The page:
I now turn to one or two of the points made by the hon. Member for Plymouth, Sutton and Devonport. He talked about disturbance of seabirds. That brought to mind an experience I had when visiting Immingham, which is not far from the constituency of the hon. Member for Great Grimsby, where I visited an oil refinery. I was told that it was probably the best habitat for a number of seabirds, because there were lots of things to perch on, such as fences and pipes, but I was told that the most important aspect was that there were virtually no people and in particular no dogs whatsoever.
We need to be very thoughtful about how we allow access to some of these marine protected areas, in the same way that we are in some of our national parks and other areas on land. Yes, it is great to have more public access, but we must ensure that the people who gain that access understand the effect they can have. Indeed, we heard from my right hon. Friend Stephen Crabb how well-meaning visitors can sometimes cause damage.
The hon. Member for Plymouth, Sutton and Devonport asked me in particular about the funding of environmental schemes. We are a net contributor to the European Union, so there will be scope for innovative and UK-centric schemes, and I can reassure him that there will be no changes to funding. In particular, he mentioned the scourge of plastics, an issue on which we need to take global action. I was recently talking to a friend in my constituency who had been on holiday to Vietnam, and sailing down the coast he saw three separate locations where whole truckloads of plastic and other rubbish were being tipped straight into the sea. We in this country take plastic pollution very seriously, and important moves have been made to address plastic straws and other types of pollution and litter. However, looking around the world, we see some egregious examples of how pollution can cause problems.
The hon. Gentleman also mentioned sand eels, which I would like to say a little bit about, because they are an important component of marine food webs that provide food for many species of marine predator, such as seabirds, mammals and fish. The sand eel life cycle is affected by climate change, as warmer seas have a direct effect on plankton. The puffin breeding cycle is less adaptable, so if the sand eels are not available at the time puffins are breeding, that affects how many birds breed and how many chicks they raise. We also know that that varies annually, and in different parts of the country.
The RSPB’s citizen science project, Puffarazzi, is currently collecting data on puffin diet to complement research being done by several academic groups, which will give us an insight into puffins’ current diet and changes over time. There is some evidence that the exploitation of sand eels affects the wider ecosystem, such as causing a decline in seabird populations. For example, a recent study has found a correlation between kittiwake breeding success and sand eel fishing mortality, although there are many other factors that could have an impact on small fish populations, such as climate change.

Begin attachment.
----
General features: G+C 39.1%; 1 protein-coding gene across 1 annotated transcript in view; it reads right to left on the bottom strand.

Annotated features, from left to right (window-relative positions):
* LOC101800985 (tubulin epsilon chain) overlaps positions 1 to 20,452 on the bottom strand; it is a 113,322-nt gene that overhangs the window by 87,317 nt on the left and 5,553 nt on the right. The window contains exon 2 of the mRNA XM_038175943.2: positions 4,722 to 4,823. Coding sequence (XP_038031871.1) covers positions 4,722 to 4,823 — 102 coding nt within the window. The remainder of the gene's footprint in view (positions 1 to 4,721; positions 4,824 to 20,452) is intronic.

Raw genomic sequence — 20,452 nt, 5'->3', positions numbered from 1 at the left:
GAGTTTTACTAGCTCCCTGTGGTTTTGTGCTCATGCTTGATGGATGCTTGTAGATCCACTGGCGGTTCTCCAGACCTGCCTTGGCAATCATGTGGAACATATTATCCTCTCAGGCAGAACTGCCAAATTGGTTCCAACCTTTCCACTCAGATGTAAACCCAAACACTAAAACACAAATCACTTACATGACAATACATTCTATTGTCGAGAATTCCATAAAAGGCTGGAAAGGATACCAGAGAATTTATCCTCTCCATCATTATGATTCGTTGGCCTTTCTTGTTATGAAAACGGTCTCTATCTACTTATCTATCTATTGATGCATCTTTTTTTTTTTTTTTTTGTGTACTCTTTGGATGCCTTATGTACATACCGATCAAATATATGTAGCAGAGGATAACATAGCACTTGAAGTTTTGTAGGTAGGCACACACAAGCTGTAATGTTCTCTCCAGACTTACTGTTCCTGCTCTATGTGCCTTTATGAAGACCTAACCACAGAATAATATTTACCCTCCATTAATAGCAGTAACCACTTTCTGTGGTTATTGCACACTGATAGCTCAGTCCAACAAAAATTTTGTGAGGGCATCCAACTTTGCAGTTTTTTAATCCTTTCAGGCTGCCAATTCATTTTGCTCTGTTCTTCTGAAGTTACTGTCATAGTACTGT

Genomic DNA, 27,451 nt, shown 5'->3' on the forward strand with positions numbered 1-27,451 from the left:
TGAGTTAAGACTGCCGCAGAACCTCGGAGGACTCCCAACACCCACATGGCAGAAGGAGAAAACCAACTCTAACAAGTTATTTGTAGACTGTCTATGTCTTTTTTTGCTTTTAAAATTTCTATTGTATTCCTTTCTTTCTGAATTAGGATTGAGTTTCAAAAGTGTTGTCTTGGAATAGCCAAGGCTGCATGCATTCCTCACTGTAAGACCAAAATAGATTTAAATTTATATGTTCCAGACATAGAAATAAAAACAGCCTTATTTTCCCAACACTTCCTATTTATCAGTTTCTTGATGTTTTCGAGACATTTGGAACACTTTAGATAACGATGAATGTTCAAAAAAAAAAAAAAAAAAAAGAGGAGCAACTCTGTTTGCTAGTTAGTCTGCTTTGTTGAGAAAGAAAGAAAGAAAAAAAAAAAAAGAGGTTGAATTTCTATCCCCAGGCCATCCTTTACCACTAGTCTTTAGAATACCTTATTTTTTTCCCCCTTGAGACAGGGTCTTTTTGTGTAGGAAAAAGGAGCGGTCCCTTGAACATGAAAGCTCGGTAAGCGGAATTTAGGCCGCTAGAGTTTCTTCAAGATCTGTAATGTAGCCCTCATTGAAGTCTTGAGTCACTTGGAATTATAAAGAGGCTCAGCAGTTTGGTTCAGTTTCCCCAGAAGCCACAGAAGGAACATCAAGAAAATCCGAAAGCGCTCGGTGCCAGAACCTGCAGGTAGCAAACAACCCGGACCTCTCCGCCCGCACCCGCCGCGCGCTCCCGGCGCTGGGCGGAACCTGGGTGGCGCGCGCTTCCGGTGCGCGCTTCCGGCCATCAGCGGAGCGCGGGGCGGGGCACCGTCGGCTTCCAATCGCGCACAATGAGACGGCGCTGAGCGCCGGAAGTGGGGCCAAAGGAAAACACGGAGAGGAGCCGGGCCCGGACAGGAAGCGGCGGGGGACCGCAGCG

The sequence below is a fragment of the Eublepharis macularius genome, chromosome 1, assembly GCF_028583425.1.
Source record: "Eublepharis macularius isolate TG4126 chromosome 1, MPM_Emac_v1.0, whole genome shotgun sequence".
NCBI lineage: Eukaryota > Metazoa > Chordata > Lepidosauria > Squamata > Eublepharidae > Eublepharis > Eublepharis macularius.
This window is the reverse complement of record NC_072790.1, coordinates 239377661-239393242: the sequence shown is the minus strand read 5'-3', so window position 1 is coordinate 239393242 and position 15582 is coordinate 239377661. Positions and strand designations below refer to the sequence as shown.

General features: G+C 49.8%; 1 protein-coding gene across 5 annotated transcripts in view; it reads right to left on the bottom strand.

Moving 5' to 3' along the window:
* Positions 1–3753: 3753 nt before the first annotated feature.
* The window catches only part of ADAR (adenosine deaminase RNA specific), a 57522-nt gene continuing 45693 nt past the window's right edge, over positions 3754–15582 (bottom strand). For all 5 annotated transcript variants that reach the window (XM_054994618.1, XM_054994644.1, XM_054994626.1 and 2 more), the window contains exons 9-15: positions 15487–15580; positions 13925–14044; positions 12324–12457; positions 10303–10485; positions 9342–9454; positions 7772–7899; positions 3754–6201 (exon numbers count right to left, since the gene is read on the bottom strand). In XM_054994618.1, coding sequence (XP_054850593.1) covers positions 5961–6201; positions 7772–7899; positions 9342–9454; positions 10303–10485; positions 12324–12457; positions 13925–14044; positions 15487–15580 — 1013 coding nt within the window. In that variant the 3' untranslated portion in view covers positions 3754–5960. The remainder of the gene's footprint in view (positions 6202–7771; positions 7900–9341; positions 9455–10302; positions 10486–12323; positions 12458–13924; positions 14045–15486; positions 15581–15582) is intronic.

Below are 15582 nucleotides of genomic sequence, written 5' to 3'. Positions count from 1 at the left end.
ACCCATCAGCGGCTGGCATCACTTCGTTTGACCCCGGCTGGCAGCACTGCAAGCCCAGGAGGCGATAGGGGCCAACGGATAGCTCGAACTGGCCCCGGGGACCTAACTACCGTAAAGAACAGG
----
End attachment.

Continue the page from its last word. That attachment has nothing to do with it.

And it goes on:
The UK does not have a strong commercial interest in sand eels, although we have some quota that is fished occasionally. Most of the fishing of sand eels in UK waters is by the Danish fleet, although Sweden has a commercial interest. Fishing is concentrated around Dogger Bank, which in most years accounts for over 90% of sand eels caught in the UK’s exclusive economic zone. Sand eels are a quota species; the International Council for the Exploration of the Sea provides annual recommendations on the total allowable catch for sand eel in management area 1r, Dogger Bank. In recent years, with the exception of 2016, the TAC has been set in line with ICES’ recommendations. However, catches have often exceeded that TAC.
Sand eels are not used for direct human consumption, but their fishery provides livestock and aquaculture feed and fertiliser. Arguably, alternative ways to produce those goods that should not interfere with marine ecosystems and food webs would be more sustainable; however, we do not currently have evidence on whether production of alternative feed stocks and fertilisers would actually have a lower overall environmental impact. A sand eel fishery closure has been in place off the east coast of Scotland since 2000. It is prohibited to land or retain sand eels on board within the closure area, although a limited scientific fishery is permitted to monitor the stock.
Again, I thank hon. Members for contributing to the debate. I emphasise that we are a world leader in protecting our precious coastline, and we continue to increase protection in the UK to safeguard our puffins’ future. The relatively new Northumberland marine SPA is a welcome addition to that suite. With rising populations in some colonies, the UK continues to play its part in improving the chances of one of our most vulnerable and iconic species.
I thank the Minister for his comprehensive and detailed response to today’s debate. I look forward to the challenge of long-term rebalancing, through which we will have the opportunity to manage our waters and think in a much more holistic way than perhaps the common fisheries policy has given us the opportunity to do. I very much hope that we will be able to work together as we go forward, so that we can genuinely be a world-leading country in understanding that balance of decision making and ensuring we support those who work in our seas alongside those who look after our natural wildlife.
In the long term, we often discover that plants and animals that we did not appreciate before have a greater value holistically to our natural habitat, of which we are a part, than we perhaps understood. I thank the Minister very much for his detailed responses, and look forward to working with him on this issue in the months and years ahead.
Question put and agreed to.
That this House
has considered puffin habitats.